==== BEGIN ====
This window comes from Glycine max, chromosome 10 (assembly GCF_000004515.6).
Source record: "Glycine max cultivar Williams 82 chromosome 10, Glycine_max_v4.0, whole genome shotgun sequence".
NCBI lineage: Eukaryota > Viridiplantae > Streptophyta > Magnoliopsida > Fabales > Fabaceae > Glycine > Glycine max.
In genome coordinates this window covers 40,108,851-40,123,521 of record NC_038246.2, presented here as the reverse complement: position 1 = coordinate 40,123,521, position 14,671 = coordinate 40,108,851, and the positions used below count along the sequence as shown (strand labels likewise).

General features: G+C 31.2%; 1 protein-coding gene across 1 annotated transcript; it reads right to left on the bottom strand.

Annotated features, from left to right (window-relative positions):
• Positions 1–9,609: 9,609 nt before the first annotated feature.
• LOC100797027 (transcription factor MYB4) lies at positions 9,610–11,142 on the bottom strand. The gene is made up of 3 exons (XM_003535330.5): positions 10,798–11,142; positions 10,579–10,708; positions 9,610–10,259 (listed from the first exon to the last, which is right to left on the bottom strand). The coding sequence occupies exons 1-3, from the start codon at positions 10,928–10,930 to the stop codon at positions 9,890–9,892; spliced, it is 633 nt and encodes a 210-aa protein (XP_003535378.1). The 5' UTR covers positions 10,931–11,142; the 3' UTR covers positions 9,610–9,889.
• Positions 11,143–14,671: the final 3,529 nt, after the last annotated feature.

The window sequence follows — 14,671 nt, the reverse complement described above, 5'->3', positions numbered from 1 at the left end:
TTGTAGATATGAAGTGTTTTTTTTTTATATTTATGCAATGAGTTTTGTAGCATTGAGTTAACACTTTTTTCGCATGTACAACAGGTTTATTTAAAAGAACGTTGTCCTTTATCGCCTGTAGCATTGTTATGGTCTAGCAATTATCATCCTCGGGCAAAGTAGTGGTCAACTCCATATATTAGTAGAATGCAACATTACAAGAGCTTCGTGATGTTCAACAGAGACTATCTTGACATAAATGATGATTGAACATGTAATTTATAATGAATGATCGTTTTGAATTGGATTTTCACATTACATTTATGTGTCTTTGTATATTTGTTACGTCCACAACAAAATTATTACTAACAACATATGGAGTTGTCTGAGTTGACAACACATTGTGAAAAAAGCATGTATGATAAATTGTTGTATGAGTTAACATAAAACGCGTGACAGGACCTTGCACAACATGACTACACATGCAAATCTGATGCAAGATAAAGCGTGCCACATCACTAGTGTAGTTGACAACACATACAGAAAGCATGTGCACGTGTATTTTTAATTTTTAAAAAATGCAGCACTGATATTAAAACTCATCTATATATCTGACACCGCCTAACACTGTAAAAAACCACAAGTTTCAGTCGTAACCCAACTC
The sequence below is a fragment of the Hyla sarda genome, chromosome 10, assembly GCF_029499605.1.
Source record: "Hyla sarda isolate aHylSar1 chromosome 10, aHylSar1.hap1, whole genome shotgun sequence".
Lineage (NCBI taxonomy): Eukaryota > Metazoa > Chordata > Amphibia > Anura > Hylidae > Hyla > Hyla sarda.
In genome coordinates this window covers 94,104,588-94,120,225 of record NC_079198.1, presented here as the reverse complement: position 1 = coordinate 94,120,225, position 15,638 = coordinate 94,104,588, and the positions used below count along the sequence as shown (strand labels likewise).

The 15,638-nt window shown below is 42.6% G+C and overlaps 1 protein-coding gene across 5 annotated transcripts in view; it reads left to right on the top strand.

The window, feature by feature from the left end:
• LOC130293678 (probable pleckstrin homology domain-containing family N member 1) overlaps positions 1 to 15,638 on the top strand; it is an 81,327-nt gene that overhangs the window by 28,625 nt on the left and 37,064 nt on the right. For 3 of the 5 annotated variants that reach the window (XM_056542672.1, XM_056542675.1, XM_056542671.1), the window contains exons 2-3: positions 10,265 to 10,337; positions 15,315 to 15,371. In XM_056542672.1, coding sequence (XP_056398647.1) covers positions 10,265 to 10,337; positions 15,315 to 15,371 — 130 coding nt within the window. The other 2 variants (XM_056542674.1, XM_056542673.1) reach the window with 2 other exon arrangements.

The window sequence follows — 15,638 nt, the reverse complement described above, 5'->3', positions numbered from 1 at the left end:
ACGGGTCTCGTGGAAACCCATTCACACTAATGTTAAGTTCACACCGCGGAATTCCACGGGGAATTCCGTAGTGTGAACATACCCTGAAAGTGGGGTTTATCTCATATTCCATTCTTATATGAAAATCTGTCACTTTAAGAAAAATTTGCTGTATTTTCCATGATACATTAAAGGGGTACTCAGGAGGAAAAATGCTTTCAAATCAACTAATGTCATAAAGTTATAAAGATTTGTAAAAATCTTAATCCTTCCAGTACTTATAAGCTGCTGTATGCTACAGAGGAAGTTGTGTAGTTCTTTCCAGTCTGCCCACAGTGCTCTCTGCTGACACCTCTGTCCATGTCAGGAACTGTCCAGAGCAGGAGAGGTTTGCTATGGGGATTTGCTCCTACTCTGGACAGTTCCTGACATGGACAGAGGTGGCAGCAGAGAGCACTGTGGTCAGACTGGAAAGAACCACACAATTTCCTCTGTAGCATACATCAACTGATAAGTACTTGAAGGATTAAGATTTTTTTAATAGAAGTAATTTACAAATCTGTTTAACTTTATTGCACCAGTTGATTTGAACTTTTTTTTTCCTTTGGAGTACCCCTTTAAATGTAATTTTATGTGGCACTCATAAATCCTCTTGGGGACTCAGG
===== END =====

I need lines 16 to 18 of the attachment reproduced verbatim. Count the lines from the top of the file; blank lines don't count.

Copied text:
The 15,638-nt window shown below is 42.6% G+C and overlaps 1 protein-coding gene across 5 annotated transcripts in view; it reads left to right on the top strand.

The window, feature by feature from the left end:
• LOC130293678 (probable pleckstrin homology domain-containing family N member 1) overlaps positions 1 to 15,638 on the top strand; it is an 81,327-nt gene that overhangs the window by 28,625 nt on the left and 37,064 nt on the right. For 3 of the 5 annotated variants that reach the window (XM_056542672.1, XM_056542675.1, XM_056542671.1), the window contains exons 2-3: positions 10,265 to 10,337; positions 15,315 to 15,371. In XM_056542672.1, coding sequence (XP_056398647.1) covers positions 10,265 to 10,337; positions 15,315 to 15,371 — 130 coding nt within the window. The other 2 variants (XM_056542674.1, XM_056542673.1) reach the window with 2 other exon arrangements.